Senior Advisor and Philanthropy Consultant
Master of Applied Positive Psychology, University of Pennsylvania
Graduate studies in social policy, with a concentration in child and family development, Brandeis University
Bachelor of Arts in Psychology, Vassar College
“When I was a child, my grandmother gave me a copy of a book called The Golden Gems of Life that explained how to live life to its fullest. So, I have always been familiar with the concept of positive psychology. However, I first learned about the Master of Applied Positive Psychology (MAPP) program when I read Dr. Martin E.P. Seligman’s book Flourish,” recalls Christine Robinson, a senior advisor and philanthropy consultant for a number of significant nonprofit organizations and foundations.
Christine’s work spans from launching comprehensive community health initiatives in five cities across Florida to helping the Ford Foundation develop grants that can improve educational programs for young people in Detroit. “There needs to be an infusion of positive psychology in the way that systems are structured and how large-scale decisions are made,” she adds.
Much of Christine’s work and research is focused on how an individual thrives in a community, and what resources a community needs to support its individuals. She asks, “How can a policy enable a large number of citizens, particularly those who have been marginalized, to shine and show their value? An individual has a level of agency, but there are tremendous implications based on the greater ecosystem, and a lot of that indeed is policy.”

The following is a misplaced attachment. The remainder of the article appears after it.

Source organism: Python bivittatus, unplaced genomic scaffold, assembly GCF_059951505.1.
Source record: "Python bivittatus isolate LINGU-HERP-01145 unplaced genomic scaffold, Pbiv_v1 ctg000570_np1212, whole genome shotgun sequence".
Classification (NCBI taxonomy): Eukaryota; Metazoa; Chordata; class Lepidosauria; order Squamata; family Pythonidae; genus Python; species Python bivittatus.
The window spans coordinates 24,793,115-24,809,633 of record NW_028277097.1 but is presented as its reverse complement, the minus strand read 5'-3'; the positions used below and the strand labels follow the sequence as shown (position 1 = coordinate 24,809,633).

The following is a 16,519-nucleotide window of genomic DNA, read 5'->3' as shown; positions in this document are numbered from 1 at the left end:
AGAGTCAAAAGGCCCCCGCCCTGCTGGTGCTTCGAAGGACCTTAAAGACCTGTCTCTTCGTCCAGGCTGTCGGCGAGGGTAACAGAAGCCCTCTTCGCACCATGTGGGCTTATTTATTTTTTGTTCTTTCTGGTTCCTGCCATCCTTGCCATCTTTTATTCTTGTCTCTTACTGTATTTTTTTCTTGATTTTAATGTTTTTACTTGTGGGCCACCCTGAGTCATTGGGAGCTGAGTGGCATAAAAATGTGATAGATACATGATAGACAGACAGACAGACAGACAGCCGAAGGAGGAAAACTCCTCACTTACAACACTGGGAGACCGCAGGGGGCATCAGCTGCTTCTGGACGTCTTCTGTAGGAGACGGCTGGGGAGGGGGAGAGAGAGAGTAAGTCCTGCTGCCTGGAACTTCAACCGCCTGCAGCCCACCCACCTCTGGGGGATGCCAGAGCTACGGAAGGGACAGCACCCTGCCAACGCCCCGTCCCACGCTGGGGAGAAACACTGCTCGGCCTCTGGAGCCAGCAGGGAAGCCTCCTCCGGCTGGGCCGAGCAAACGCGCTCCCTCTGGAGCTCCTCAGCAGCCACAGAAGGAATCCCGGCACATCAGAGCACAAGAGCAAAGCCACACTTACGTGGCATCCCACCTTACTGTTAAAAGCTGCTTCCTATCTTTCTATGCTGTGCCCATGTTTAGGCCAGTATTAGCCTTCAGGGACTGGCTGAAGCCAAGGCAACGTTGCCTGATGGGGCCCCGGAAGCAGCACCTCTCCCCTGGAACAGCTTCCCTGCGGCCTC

Throughout her studies, Christine has been most excited by the caliber and diversity of faculty, guest lecturers, and students. “The instructional team could not be finer. It’s been a privilege to hear from the leaders in the field,” she continues, “The students are very fascinating. In my class, we have people from Mexico, Hong Kong, the United Arab Emirates, the United Kingdom, India, China, Argentina, and Denmark. It’s been a very rich experience.”
On being awarded the fellowship, she notes, “I am very thankful for Program Director Dr. James O. Pawelski, who personally reached out and encouraged me to apply. He has been tremendous. My goal is to take this learning and examine interventions at scale and apply positive psychology to the policies, systems, and programs that I develop for organizations.”
Reflecting on her journey thus far, Christine adds, “From the depth of my heart, I believe that communities on the margins—people of color, immigrants, refugees, LGBTQ, people with disabilities, and people of varying family structures and socioeconomic status—matter. That’s my motivation for being in the MAPP program, and is at the heart of my studies.”